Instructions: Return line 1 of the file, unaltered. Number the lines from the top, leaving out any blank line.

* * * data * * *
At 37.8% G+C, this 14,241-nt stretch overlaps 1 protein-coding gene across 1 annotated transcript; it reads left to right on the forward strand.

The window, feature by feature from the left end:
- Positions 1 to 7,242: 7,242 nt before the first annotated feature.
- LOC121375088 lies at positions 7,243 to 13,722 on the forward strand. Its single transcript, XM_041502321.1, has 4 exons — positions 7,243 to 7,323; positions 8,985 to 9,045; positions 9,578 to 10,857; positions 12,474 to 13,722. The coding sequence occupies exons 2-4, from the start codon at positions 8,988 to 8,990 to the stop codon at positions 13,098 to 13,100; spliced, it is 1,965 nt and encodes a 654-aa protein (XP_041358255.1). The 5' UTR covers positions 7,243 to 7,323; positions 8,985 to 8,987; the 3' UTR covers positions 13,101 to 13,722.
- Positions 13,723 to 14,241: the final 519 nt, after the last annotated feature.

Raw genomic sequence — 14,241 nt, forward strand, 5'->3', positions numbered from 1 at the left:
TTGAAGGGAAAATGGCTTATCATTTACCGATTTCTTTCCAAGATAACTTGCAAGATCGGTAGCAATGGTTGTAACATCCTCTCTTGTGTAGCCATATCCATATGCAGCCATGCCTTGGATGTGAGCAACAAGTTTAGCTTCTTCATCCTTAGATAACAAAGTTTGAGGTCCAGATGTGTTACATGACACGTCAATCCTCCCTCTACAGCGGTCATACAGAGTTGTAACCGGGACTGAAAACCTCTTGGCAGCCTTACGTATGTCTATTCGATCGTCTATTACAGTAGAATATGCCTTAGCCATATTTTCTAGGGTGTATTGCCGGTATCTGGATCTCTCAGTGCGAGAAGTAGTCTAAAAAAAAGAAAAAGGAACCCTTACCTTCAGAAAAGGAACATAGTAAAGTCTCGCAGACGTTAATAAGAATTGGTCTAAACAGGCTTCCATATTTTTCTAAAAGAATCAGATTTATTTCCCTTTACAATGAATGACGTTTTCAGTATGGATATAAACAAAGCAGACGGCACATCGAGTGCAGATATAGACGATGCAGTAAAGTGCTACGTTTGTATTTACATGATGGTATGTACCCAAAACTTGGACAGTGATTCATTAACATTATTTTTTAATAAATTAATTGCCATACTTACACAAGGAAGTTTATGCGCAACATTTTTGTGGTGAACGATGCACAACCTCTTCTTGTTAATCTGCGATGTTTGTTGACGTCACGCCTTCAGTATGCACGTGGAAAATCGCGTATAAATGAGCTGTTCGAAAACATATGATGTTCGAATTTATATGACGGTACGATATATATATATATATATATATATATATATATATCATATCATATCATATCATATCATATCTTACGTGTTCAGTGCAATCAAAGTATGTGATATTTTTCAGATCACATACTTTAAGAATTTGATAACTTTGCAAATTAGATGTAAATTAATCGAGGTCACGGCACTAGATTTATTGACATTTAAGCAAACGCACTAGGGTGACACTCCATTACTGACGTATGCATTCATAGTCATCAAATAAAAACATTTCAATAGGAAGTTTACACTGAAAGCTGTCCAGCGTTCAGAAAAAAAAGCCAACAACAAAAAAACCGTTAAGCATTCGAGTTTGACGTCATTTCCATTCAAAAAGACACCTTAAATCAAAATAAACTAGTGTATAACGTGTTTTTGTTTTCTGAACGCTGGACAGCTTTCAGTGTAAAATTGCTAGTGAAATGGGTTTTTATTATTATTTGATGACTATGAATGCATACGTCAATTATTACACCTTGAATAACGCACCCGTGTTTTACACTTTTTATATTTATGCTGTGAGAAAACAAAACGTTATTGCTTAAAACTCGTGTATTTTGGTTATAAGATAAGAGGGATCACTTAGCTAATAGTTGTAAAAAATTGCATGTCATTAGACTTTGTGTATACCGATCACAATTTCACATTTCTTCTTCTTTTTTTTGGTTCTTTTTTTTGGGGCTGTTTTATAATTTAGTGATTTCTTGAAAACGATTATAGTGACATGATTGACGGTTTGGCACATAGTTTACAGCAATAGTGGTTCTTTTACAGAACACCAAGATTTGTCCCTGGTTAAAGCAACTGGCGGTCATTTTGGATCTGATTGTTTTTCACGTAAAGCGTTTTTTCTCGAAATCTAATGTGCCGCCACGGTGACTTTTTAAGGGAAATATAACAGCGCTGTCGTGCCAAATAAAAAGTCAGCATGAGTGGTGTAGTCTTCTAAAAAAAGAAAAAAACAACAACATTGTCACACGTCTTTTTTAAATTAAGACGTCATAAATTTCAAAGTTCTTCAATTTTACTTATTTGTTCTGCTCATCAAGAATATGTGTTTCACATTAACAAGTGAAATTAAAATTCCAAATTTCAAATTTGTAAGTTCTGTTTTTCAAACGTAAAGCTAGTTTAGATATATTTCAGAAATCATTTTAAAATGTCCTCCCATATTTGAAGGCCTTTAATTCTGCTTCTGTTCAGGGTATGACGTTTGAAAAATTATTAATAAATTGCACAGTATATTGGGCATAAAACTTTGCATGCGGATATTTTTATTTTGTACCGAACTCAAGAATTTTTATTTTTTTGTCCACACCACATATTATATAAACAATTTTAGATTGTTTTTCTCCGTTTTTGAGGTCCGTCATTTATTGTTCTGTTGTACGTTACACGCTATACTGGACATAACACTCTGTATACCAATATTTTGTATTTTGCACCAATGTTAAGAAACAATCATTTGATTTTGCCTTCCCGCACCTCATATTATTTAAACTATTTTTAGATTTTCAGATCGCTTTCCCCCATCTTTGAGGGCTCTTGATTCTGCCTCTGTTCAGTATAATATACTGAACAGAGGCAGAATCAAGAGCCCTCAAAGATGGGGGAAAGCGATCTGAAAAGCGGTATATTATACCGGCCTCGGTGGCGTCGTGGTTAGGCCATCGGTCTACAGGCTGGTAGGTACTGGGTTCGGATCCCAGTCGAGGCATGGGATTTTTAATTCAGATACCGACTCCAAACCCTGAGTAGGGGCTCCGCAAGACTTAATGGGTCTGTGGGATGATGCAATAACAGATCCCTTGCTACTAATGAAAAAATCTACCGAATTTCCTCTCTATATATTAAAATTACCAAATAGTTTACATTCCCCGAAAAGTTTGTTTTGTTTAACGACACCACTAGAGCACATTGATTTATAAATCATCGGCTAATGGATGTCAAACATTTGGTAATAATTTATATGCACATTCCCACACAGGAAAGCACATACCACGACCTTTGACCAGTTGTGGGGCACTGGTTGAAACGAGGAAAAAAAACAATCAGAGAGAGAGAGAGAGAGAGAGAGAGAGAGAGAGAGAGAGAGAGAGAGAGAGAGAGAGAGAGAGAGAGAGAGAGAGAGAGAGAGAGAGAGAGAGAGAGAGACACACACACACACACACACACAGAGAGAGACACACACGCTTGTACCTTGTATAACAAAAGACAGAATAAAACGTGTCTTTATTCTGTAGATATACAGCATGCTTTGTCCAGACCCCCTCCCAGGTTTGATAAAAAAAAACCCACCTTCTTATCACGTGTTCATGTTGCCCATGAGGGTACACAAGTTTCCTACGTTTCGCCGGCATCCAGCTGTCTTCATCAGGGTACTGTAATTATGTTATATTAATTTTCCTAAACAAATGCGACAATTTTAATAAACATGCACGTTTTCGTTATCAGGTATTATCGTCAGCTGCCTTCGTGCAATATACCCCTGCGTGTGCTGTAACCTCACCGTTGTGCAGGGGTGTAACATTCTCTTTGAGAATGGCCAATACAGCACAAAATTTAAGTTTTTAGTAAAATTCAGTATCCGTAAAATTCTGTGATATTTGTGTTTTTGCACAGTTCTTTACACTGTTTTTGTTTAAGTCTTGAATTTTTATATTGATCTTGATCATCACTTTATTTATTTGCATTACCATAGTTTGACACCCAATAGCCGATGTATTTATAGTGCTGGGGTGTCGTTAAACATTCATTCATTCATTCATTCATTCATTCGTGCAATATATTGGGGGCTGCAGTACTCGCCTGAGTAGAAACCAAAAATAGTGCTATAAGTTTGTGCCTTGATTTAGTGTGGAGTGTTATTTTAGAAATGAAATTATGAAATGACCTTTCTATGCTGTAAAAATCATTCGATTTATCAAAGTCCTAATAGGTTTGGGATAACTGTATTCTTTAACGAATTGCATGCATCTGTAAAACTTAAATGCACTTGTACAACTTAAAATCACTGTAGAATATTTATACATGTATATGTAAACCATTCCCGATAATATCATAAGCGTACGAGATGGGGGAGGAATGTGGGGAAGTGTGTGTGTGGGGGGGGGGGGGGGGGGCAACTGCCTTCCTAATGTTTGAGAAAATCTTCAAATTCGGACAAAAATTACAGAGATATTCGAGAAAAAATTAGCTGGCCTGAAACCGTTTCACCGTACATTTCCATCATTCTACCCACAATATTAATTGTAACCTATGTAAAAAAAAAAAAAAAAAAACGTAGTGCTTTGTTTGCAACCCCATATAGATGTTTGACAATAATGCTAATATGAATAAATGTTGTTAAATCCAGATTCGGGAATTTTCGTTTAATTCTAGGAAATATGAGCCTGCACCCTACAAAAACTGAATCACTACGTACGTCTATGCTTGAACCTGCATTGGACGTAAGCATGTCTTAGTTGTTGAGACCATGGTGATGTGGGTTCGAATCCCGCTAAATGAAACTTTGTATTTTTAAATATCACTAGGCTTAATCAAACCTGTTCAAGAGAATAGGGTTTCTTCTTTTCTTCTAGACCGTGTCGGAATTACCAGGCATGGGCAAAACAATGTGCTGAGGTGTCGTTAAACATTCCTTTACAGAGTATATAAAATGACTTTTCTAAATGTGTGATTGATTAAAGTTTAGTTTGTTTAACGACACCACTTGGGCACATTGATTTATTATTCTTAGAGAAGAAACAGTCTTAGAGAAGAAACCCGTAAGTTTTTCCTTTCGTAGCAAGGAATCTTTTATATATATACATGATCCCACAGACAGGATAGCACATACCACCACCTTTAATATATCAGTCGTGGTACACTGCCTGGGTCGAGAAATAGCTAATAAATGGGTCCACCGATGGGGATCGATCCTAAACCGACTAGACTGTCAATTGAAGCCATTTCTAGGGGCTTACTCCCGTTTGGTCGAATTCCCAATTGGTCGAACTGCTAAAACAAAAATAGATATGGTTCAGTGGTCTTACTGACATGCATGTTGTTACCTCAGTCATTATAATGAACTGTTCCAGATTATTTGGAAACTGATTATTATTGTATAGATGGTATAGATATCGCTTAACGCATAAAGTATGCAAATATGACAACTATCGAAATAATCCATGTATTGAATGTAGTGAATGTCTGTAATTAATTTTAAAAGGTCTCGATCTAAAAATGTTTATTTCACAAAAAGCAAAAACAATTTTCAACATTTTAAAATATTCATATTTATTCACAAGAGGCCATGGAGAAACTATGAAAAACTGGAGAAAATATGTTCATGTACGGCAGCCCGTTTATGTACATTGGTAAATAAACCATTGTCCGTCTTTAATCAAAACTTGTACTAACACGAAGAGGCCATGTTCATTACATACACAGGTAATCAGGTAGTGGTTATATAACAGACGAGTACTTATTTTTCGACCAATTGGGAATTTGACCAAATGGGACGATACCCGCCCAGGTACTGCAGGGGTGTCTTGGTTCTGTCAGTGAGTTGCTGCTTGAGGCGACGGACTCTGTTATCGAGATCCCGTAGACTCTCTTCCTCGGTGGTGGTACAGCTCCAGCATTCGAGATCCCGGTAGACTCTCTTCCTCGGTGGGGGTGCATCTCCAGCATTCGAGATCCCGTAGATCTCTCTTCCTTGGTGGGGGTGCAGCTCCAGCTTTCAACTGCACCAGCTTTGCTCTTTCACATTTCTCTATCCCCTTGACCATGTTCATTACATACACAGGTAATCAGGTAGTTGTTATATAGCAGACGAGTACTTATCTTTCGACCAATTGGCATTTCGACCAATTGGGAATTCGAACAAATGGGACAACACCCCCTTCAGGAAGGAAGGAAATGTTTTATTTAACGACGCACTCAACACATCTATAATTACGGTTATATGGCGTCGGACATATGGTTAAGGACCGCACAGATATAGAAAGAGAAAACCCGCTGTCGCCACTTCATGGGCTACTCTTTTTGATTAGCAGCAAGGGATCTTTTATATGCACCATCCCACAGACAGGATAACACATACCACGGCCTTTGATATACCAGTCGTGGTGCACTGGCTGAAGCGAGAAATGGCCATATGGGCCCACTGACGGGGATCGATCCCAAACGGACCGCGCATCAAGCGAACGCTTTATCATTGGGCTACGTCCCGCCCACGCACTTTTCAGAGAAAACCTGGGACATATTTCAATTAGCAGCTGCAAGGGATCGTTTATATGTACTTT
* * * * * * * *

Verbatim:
At 37.8% G+C, this 14,241-nt stretch overlaps 1 protein-coding gene across 1 annotated transcript; it reads left to right on the forward strand.